The increased number of senior executives suggests an even greater logistics input into corporate decision making and planning. Kearney in 1983, 1985, and 1987 demonstrated a continuing trend. Procurement is the material flow loop that extends from the point of vendor location to the point of first manufacture or perhaps reprocessing or simply repackaging. Now, some firms regard logistics as a strategic function on a par with other major departments such as production, finance, product development, and marketing. Over 40 percent indicated they used the computer in warehouse selection and customer service. Kearney study found distribution logistics departments transitioned through three stages: Stage One: Management views its mission as controlling finished goods transportation and warehousing.
Thus, structural changes in business organization and a new focus on bringing value to the customer have created a range of adaptive behavior on the part of business firms. In a book on the Gulf War, it is noted on the first page that U. Several forces contributed to this transformation in organization and management. They manage the entire life cycle of a product, which includes how a product is acquired, allocated, and delivered. Data processing caused some breakdown in the traditional departmentalization within firms and paved the way for integrated distribution management, which, of course, cuts across departmental lines just as data do.
There was a fundamental shift away from a day-to-day, transaction-to-transaction relationship to a longer term, contractual relationship. The supply chain concept is related to the cycle-time concept in that the firms that develop a continuous flow inventory system frequently do so with a limited number of primary accounts, often using third-party logistics support agencies. Thus, by the mid-1950s, businesspeople were in a situation where production technology was well advanced and marketing costs were steadily increasing. There were three reasons why the integration process started with finished goods. Evolution of Integrated Logistics Management There are many factors that impact how a firm uses its resources to focus on strategic opportunities in the marketplace. These activities may include production and inventory control, purchasing, traffic, materials handling and receiving. The disadvantage of the physical distribution stage is identical to its primary advantage; it soon became obvious that managing finished goods dealt with only 40% of the total inventory commitment.
As markets constantly expanded during the 1950s and 1960s, emphasis was on increased sales. Organizational structures among leading-edge firms are being redefined to focus on cycle-time reductions and process step eliminations. These firms gained acceptance as shippers attempted to limit their investment in noncore businesses or acquired needed logistics expertise in areas like carrier selection, rate negotiation, or freight payment. Four primary factors shaped the development of distribution thinking during this period: scientific management, data processing technology, a customer focus, and profit leverage. To capitalize on these opportunities the logistics manager must stand ready to build a boundary spanning consensus across the traditional functional stovepipe alignments of the firm. Some logisticians travel to manufacturing plants or distribution centers.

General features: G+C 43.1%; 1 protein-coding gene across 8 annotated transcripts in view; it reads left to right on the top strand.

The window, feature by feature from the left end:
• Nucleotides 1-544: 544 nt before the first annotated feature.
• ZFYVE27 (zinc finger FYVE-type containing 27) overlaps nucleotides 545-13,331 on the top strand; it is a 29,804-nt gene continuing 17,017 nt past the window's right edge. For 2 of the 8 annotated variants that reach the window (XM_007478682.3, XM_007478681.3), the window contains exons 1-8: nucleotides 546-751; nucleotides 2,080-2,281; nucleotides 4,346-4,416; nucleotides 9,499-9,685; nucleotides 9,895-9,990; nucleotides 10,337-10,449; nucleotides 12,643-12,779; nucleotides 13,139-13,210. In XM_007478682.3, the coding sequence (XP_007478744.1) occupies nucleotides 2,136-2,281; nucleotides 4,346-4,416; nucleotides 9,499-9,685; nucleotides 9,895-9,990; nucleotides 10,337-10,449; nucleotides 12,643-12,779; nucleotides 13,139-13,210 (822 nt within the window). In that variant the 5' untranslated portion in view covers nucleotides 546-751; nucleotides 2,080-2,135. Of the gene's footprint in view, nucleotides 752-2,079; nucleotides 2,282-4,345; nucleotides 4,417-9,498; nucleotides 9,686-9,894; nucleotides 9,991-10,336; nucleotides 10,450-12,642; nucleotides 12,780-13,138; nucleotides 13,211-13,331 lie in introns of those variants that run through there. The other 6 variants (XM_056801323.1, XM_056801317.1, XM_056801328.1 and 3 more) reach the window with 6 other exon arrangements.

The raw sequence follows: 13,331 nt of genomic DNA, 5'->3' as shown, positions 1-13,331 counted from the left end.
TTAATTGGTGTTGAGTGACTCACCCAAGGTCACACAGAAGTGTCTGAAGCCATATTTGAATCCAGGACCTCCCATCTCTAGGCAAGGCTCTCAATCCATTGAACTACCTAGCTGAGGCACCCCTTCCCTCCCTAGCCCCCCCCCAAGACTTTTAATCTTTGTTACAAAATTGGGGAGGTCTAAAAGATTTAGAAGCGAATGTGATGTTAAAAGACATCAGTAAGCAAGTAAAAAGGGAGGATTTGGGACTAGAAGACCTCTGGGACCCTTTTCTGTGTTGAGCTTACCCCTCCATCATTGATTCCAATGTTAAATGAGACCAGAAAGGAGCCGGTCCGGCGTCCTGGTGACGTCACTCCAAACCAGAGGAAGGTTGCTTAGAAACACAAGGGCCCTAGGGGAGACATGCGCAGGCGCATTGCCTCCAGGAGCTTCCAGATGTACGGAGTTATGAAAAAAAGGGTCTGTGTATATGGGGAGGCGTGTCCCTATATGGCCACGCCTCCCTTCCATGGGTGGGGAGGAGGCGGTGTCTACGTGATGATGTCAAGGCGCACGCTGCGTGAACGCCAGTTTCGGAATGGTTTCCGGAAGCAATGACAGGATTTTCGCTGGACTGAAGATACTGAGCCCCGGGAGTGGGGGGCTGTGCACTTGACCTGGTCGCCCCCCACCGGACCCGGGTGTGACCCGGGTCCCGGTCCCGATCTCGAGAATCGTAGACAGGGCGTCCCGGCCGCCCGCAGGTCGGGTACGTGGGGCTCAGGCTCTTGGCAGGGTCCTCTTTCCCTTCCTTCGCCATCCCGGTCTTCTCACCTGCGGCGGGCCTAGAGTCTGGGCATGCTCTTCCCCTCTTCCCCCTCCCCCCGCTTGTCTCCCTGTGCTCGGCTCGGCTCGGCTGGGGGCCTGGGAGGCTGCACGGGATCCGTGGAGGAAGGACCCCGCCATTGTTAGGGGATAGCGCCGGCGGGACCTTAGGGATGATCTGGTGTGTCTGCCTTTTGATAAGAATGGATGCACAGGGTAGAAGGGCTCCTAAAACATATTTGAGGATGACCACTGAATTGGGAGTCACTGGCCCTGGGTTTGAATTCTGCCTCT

Thus, inventory flow was thought to be a process that involved horizontal movement of inventory and measurement of inventory from the time the raw material was delivered until an accounts receivable was recorded by the firm a sale made and the product shipped. The scope of customer service extended beyond the domestic market to address the issues faced in a global supply chain. They coordinate, plan, and direct the activities used to create a wide range of goods, such as cars, computer equipment, or paper products. Applied logistics probably began when early cultures found that, because of a refined expertise, one community produced excess quantities of certain goods such as arrowheads and another community downstream could make better goods of another sort, such as pottery, because of access to better materials. Many firms restructured during the 1980s to gain a competitive advantage and to avoid hostile takeovers. Carriers had to position themselves to be in the smaller set of carriers selected by specific shippers. The broadening of scope is demonstrated well by the changes in functional responsibility for international distribution.